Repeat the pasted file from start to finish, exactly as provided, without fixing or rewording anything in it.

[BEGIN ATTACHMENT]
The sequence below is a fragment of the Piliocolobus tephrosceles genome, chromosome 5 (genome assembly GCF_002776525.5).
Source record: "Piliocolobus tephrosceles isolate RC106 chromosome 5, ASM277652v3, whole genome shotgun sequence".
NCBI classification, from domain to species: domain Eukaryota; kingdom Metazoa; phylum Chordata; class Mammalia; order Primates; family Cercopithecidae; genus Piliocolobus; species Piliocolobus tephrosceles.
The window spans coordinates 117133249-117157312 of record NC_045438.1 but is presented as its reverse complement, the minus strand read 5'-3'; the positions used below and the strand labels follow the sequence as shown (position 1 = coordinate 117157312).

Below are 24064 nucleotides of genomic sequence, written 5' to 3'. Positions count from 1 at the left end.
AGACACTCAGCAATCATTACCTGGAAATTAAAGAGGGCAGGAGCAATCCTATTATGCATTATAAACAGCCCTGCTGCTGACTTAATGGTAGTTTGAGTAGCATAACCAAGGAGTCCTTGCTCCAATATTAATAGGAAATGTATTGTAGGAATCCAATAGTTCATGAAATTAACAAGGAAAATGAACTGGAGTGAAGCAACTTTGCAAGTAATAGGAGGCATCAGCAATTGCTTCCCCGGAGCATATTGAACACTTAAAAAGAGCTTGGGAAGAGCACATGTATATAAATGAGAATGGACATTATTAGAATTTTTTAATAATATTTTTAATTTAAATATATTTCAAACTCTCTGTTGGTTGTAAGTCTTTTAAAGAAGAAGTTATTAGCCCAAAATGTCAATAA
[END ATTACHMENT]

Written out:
The sequence below is a fragment of the Piliocolobus tephrosceles genome, chromosome 5 (genome assembly GCF_002776525.5).
Source record: "Piliocolobus tephrosceles isolate RC106 chromosome 5, ASM277652v3, whole genome shotgun sequence".
NCBI classification, from domain to species: domain Eukaryota; kingdom Metazoa; phylum Chordata; class Mammalia; order Primates; family Cercopithecidae; genus Piliocolobus; species Piliocolobus tephrosceles.
The window spans coordinates 117133249-117157312 of record NC_045438.1 but is presented as its reverse complement, the minus strand read 5'-3'; the positions used below and the strand labels follow the sequence as shown (position 1 = coordinate 117157312).

Below are 24064 nucleotides of genomic sequence, written 5' to 3'. Positions count from 1 at the left end.
AGACACTCAGCAATCATTACCTGGAAATTAAAGAGGGCAGGAGCAATCCTATTATGCATTATAAACAGCCCTGCTGCTGACTTAATGGTAGTTTGAGTAGCATAACCAAGGAGTCCTTGCTCCAATATTAATAGGAAATGTATTGTAGGAATCCAATAGTTCATGAAATTAACAAGGAAAATGAACTGGAGTGAAGCAACTTTGCAAGTAATAGGAGGCATCAGCAATTGCTTCCCCGGAGCATATTGAACACTTAAAAAGAGCTTGGGAAGAGCACATGTATATAAATGAGAATGGACATTATTAGAATTTTTTAATAATATTTTTAATTTAAATATATTTCAAACTCTCTGTTGGTTGTAAGTCTTTTAAAGAAGAAGTTATTAGCCCAAAATGTCAATAA